The organization we’re with has a purpose statement for the area we’re assigned to. We have an overall mission statement but in our singularly focused area of ministry, we also have a statement defining our purpose. It says, in part:
“The primary purpose of an Adult Rehabilitation Center is the spiritual regeneration and rehabilitation of men who have undergone a process of disaffiliation from those significant ties, which enable individuals to take advantage of the opportunities and cope with the tribulations of everyday life….The center affords them the opportunity to gain insights into their problems, while acquiring self-respect, and to develop moral and spiritual principles of conduct and habits of industry that will enable them to gain purpose and meaning in their lives.” The Purpose Statement of an Adult Rehabilitation Center of The Salvation Army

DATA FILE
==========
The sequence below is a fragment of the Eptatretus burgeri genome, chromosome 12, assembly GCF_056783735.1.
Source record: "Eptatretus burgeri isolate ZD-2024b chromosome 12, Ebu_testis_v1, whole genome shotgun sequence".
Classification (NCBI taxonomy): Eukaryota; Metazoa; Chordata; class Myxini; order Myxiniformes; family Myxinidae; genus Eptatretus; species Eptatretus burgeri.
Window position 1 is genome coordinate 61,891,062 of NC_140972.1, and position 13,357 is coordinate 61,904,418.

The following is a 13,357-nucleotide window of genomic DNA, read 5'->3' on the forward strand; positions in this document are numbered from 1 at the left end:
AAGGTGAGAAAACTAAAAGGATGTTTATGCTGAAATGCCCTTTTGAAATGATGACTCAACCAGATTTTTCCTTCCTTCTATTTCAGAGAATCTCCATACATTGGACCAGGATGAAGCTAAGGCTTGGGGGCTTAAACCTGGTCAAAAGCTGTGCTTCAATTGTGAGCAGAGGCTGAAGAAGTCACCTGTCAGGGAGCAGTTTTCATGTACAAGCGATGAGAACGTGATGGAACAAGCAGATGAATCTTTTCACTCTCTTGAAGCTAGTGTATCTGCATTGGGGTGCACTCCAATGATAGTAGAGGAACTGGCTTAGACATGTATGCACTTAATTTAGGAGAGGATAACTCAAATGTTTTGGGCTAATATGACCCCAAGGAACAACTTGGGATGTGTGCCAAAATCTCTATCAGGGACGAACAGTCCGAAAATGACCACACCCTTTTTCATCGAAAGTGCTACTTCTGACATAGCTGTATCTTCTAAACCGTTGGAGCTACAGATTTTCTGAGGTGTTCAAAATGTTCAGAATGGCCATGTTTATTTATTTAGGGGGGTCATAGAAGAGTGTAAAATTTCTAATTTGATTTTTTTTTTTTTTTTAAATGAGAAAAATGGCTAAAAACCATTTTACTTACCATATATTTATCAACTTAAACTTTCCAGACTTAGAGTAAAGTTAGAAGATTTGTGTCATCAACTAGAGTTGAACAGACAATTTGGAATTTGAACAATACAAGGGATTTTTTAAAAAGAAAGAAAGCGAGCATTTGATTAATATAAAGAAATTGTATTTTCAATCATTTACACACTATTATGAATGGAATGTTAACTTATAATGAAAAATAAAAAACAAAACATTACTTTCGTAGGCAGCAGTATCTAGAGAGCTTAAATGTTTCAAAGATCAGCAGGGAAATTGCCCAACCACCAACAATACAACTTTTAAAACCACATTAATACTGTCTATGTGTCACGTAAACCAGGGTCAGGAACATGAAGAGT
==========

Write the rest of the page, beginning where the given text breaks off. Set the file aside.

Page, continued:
With purpose comes intention. Or should. In our efforts to provide care for the men who’ve come in our doors, we are intentional about the meals we serve them, about the activities we offer. We intentionally seek to show them their lives have purpose, even in a broken state.
A friend of mine has recently developed a personal mission statement. Some have these for their blogs. Some groups and workshops recommend it. I can see the value it can provide for the writer and reader.
But I wonder about a purpose statement. I wonder if I’d be as inclined to be intentional with a personal purpose statement as we are with one for our mission?
If I look at my intentions, perhaps it will reveal a purpose I’ve not defined. One that is intent on offering encouragement to others. To be a good friend. To look for God in the every day ordinary. To point others to His grace and compassion.
I learn and hone my skills on purpose.
What would the world around us look like if we lived more with God’s purpose? His mission to love the least and the lost? Yes, let’s do that. On purpose.